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Below is a summary of some of the recent regulatory requirements that impact records management and retention programs.

President Obama signs Cyber Security Executive Order
The Order signed on February 14, 2013 directs the National Institute of Standards and Technology ("NIST"), through a consultative process with other agencies and CI (critical infrastructure) owners and operators, to develop cybersecurity performance standards and methods to reduce risks to CI.  It also directs the Department of Homeland Security ("DHS") and agencies responsible for CI sectors to create a program to encourage CI owners and operators to voluntarily adopt the Cybersecurity Framework established by NIST. It further directs agencies that have statutory authority to regulate CI to determine whether they have "clear authority" to establish mandatory standards based on the Cybersecurity Framework and, if current regulatory requirements are deemed insufficient, to impose such standards through rulemaking.

HITech
Published January 25, 2013 regulations amending HIPAA requirements.  Of note HIPAA certification of is required for business associates and the definition of business associates has been broadened; privacy. security, and breach notification requirements have been strengthened; and privacy notices must be updated and redistributed.

EU Proposal for Data Breach Requirements for Critical Companies
Draft regulations currently being circulated by the European Union's Executive Committee may soon require European businesses that provide critical infrastructure services, including banks, stock exchanges, telecommunications firms and utilities, disclose to authorities any data breach they suffer. The committee plans to formally introduce the recommendation in February 2013, after receiving feedback from the European Parliament and the 27 different countries in Europe that comprise the EU.

COPPA Regulations
The US Federal Trade Commission (FTC) has issued new rules effective July 1st, 2013 under the Children's Online Privacy Protection Act (COPPA) that strengthen existing restrictions on the online collection and use of personal information about children under the age of 13. Of note, the FTC expanded the reach of COPPA to many websites that incorporate third-party applications, plug-ins, or advertising networks and clarifies personal information to include:  photographs, videos or audio files containing a child's image or voice, even if the files do not contain any other identifying data; persistent identifiers that can be used to recognize a user over time and across different websites or online services, if the identifier is used for purposes beyond support for the internal operations of the website or online service; street-name-level geolocation information, even without a specific address number; and screen names or user names that function in the same manner as online contact information and enable direct contact with a person online, such as an email address, voice over Internet protocol identifier, instant messaging user identifier, or video chat user identifier.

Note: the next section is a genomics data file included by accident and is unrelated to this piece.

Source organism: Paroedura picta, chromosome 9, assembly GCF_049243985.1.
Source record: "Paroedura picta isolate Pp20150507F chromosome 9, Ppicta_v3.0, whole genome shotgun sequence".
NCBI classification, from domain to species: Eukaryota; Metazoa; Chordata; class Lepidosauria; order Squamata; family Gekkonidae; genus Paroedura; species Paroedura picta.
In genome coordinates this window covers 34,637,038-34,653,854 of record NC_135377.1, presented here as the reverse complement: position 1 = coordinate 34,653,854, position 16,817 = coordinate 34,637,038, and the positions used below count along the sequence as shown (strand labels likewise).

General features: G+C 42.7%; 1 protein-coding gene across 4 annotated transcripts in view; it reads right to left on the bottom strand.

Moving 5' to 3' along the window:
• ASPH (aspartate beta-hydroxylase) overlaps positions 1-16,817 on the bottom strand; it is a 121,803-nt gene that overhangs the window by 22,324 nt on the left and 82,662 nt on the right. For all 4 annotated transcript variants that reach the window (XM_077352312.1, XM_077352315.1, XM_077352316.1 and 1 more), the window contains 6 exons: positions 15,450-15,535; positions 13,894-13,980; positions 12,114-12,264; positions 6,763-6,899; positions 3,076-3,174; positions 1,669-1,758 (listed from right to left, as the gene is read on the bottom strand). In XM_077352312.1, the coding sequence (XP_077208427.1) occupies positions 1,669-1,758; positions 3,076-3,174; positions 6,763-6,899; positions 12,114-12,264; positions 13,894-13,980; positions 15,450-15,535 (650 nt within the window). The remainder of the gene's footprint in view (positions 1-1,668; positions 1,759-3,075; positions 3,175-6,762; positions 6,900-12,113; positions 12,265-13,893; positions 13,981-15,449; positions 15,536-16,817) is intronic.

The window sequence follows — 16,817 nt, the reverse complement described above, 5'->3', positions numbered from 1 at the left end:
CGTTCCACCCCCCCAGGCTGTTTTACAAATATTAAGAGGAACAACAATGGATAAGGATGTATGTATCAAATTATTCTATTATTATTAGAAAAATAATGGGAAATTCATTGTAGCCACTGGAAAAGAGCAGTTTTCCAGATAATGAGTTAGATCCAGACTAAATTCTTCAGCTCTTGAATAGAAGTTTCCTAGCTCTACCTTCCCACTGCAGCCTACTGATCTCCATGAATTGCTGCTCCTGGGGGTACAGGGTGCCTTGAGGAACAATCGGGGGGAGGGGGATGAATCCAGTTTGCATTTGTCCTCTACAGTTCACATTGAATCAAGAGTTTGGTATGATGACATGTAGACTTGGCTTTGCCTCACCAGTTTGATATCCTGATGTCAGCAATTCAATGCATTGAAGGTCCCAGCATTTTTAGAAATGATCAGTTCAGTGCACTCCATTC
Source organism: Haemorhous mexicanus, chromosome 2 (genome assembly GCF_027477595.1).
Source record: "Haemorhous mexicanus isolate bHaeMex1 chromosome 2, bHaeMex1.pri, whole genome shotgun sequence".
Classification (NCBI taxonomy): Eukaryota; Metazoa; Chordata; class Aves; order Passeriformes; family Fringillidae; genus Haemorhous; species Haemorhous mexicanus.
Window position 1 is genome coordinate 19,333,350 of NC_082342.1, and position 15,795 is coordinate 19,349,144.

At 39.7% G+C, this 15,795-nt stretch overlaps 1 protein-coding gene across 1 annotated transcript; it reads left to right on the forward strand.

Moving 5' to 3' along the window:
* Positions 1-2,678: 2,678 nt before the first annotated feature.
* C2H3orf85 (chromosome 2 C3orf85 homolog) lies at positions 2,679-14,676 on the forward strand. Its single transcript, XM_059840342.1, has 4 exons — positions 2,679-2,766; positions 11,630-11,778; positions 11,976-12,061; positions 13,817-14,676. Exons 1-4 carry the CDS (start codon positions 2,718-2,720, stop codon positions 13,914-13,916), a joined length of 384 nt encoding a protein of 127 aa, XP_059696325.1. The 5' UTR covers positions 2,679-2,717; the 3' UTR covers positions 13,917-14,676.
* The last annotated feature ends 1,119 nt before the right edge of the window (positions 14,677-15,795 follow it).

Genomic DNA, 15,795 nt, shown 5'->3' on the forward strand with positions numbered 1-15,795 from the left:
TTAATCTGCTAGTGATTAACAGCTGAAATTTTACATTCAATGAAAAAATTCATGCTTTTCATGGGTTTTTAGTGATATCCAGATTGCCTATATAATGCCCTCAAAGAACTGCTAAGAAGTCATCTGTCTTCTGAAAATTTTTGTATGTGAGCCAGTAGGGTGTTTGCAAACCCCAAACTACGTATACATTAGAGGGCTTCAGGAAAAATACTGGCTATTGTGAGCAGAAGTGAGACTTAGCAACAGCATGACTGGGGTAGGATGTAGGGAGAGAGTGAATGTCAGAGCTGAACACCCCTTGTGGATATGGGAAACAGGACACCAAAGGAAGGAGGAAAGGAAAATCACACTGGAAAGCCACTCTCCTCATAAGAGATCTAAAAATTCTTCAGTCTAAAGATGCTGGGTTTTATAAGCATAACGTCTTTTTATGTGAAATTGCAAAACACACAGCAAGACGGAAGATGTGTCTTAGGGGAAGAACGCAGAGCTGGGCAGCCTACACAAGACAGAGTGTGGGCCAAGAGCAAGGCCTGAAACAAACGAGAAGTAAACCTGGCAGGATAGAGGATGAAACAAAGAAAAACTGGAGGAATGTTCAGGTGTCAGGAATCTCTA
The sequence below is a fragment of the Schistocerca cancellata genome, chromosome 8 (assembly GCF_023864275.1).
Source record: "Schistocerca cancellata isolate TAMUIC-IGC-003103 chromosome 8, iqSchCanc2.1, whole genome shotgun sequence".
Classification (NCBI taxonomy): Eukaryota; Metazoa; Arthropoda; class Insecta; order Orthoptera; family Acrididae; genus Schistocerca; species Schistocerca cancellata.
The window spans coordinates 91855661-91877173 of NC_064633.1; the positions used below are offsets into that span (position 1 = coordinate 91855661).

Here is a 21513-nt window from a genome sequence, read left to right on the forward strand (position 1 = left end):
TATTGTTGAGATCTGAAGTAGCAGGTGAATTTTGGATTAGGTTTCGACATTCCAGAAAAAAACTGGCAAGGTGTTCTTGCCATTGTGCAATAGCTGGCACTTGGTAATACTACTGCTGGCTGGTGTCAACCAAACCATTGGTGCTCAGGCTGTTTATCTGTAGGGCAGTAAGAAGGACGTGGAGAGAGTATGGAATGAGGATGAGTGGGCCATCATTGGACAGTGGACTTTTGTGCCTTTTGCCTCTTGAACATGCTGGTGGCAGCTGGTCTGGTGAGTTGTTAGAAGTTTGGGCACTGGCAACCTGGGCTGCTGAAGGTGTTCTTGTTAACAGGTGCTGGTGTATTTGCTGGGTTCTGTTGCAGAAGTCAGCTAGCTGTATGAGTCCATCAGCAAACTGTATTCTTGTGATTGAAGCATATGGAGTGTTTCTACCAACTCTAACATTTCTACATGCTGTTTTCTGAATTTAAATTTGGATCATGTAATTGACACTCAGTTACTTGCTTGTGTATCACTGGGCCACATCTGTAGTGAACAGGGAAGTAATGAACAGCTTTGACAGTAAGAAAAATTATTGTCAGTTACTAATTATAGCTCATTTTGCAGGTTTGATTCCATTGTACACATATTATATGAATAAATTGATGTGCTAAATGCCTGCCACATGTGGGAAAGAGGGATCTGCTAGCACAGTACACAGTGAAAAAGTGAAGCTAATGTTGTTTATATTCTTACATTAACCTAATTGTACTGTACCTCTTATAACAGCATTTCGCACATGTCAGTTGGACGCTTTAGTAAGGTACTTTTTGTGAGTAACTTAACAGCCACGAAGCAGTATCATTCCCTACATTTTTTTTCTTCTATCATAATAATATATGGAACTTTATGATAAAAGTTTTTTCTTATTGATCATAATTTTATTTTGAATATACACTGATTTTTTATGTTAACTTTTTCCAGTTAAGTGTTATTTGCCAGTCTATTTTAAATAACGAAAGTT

EU Article 29 Working Party
Opinion published July 1, 2012 on data protection issues for data controllers and cloud computing services.

EU Cookie Law
May 26th 2011 the revision to the 2009 EU Privacy Directive known as the "EU cookie law" goes into effect.  Requirements include obtaining explicit and informed consent by web site visitors before using cookies to track visitor information, browsing history, or preferences unless the information is needed to process an order or provide a service.  Until further guidance is provided on the means acceptable to obtain consent (browser settings) businesses are encouraged to clearly notify visitors of cookies used and their purpose and obtain consent before visitors enter a web site.

Proposed California Bill 2011